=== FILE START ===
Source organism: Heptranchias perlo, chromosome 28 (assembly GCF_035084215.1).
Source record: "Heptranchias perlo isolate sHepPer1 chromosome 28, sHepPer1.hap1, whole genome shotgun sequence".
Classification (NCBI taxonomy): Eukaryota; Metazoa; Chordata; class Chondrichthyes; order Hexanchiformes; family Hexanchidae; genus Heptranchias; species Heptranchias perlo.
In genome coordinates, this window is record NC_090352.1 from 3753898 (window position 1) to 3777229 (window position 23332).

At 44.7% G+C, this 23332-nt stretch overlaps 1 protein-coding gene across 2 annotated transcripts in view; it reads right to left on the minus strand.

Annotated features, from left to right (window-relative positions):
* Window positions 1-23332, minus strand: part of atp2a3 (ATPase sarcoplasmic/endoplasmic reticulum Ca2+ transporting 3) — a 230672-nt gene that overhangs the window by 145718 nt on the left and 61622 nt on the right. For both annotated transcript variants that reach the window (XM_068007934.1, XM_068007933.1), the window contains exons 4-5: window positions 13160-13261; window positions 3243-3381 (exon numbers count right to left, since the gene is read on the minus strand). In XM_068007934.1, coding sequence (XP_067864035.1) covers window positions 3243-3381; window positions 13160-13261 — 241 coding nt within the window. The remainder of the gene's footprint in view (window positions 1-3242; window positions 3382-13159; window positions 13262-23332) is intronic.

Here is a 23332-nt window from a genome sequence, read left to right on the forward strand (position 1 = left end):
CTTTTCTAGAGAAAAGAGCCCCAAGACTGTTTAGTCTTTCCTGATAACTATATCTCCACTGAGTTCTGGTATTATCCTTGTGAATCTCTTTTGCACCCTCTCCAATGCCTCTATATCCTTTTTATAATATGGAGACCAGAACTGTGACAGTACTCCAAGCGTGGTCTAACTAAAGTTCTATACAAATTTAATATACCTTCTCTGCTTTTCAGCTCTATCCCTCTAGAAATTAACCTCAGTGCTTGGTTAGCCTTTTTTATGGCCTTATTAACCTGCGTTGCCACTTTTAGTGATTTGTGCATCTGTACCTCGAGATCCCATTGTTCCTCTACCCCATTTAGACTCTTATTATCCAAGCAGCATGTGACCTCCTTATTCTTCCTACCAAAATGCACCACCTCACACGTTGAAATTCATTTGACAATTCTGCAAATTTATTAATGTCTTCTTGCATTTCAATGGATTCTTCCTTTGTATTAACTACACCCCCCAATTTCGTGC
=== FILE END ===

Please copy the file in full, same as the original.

Source organism: Heptranchias perlo, chromosome 28 (assembly GCF_035084215.1).
Source record: "Heptranchias perlo isolate sHepPer1 chromosome 28, sHepPer1.hap1, whole genome shotgun sequence".
Classification (NCBI taxonomy): Eukaryota; Metazoa; Chordata; class Chondrichthyes; order Hexanchiformes; family Hexanchidae; genus Heptranchias; species Heptranchias perlo.
In genome coordinates, this window is record NC_090352.1 from 3753898 (window position 1) to 3777229 (window position 23332).

At 44.7% G+C, this 23332-nt stretch overlaps 1 protein-coding gene across 2 annotated transcripts in view; it reads right to left on the minus strand.

Annotated features, from left to right (window-relative positions):
* Window positions 1-23332, minus strand: part of atp2a3 (ATPase sarcoplasmic/endoplasmic reticulum Ca2+ transporting 3) — a 230672-nt gene that overhangs the window by 145718 nt on the left and 61622 nt on the right. For both annotated transcript variants that reach the window (XM_068007934.1, XM_068007933.1), the window contains exons 4-5: window positions 13160-13261; window positions 3243-3381 (exon numbers count right to left, since the gene is read on the minus strand). In XM_068007934.1, coding sequence (XP_067864035.1) covers window positions 3243-3381; window positions 13160-13261 — 241 coding nt within the window. The remainder of the gene's footprint in view (window positions 1-3242; window positions 3382-13159; window positions 13262-23332) is intronic.

Here is a 23332-nt window from a genome sequence, read left to right on the forward strand (position 1 = left end):
CTTTTCTAGAGAAAAGAGCCCCAAGACTGTTTAGTCTTTCCTGATAACTATATCTCCACTGAGTTCTGGTATTATCCTTGTGAATCTCTTTTGCACCCTCTCCAATGCCTCTATATCCTTTTTATAATATGGAGACCAGAACTGTGACAGTACTCCAAGCGTGGTCTAACTAAAGTTCTATACAAATTTAATATACCTTCTCTGCTTTTCAGCTCTATCCCTCTAGAAATTAACCTCAGTGCTTGGTTAGCCTTTTTTATGGCCTTATTAACCTGCGTTGCCACTTTTAGTGATTTGTGCATCTGTACCTCGAGATCCCATTGTTCCTCTACCCCATTTAGACTCTTATTATCCAAGCAGCATGTGACCTCCTTATTCTTCCTACCAAAATGCACCACCTCACACGTTGAAATTCATTTGACAATTCTGCAAATTTATTAATGTCTTCTTGCATTTCAATGGATTCTTCCTTTGTATTAACTACACCCCCCAATTTCGTGC